When Jessica Biel first read the novel on which the USA series “The Sinner” based, all of her theories about the protagonist were wrong, and that’s precisely why she had to play her. At an Emmys FYC event earlier this year, the actress discussed what first drew her to producing the series and starring as the murderous mom Cora Tannetti, who has no apparent motive for stabbing a stranger to death at the beach one day.
“It really was this amazingly complicated complex unreliable narrator, this woman where every step of the way I didn’t know if she was telling me the truth, if she was lying to me,” Biel said. “What was going on with this person? Her psychology was so fascinating.
“Every twist and turn is so unexpected. I feel like I’m a bit of a savvy reader, and I’m thinking, ‘Okay, I know where this going. It’s probably going to land over here.’ And every time I was wrong, and that’s what was fascinating. How is this getting me? It’s getting me at every turn. And this woman is just completely blowing my mind. I love her, I hate her, I understand her, I’m afraid of her… Reading this book, I just kept saying… ‘I have to do this. I don’t know how. I don’t know if I can, but I have to do this.’”
As the series delves into her psyche through the tenacious investigation by Det. Harry Ambrose (Bill Pullman), Cora herself is often just as confused as the viewers, if not more so. As old and twisted memories try to resurface, Cora is left trying to differentiate what’s real, what’s false, and what her mind has manufactured.
“We did do a lot of that fugue-y, dreamlike, surreal, in-and-out performance,” said Biel. “It’s terrifying to take on something like this. I was absolutely petrified every day because you’re trying to walk a fine line of, can an audience like this person and follow this person with all of these strange and unusual behaviors and all the strange action that she’s doing? And she’s not being helpful? What is she doing, you know? That was hard and it was scary, for sure. But I think all of us actors like to be tortured. I just enjoy that. I enjoy some emotional torture.”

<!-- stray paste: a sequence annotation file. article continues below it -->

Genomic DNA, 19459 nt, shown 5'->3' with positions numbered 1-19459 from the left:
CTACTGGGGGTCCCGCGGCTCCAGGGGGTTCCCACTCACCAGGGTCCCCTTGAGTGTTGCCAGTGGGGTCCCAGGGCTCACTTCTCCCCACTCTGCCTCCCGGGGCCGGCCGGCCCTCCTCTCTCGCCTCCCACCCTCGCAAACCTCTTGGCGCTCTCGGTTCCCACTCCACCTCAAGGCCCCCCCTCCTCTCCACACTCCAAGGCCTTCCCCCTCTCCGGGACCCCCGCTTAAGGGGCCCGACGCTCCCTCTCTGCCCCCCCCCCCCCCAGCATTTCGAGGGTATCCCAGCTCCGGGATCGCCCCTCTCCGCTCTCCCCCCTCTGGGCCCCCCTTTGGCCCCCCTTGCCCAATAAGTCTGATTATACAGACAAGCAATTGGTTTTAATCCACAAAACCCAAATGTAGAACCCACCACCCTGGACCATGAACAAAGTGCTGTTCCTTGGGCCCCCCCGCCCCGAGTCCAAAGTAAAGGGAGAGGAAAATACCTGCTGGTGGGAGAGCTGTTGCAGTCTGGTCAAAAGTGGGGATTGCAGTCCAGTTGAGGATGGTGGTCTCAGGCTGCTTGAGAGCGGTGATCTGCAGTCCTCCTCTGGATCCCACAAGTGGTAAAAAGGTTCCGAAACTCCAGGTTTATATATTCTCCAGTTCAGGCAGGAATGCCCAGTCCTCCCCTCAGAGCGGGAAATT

Preparation That Worked Like a Dream
Biel took a few different approaches to try to unlock how to play the complexities of Cora Tannetti, including tapping into her own subconscious through dreams.
“I did a lot of unusual preparation, sort of this dream work kind of stuff that [showrunner Derek Simonds] actually is a teacher of,” she said. “It was scary. It was a lot of subconscious [work] where you ask yourself these questions and then see what happens in your dreams. Then basically with one particular dream we would dissect it. And it was helping me to find where my life sort of combined with her life and where we paralleled, and where I find the compassion and the understanding for what she’s doing and what she’s going through. So it was very kind of unusual and surreal-ish, which was perfect for this role for me.”
Peter Kramer/USA Network
On top of that, Biel looked into PTSD to understand how and why Cora might have these difficulties understanding her own motivations.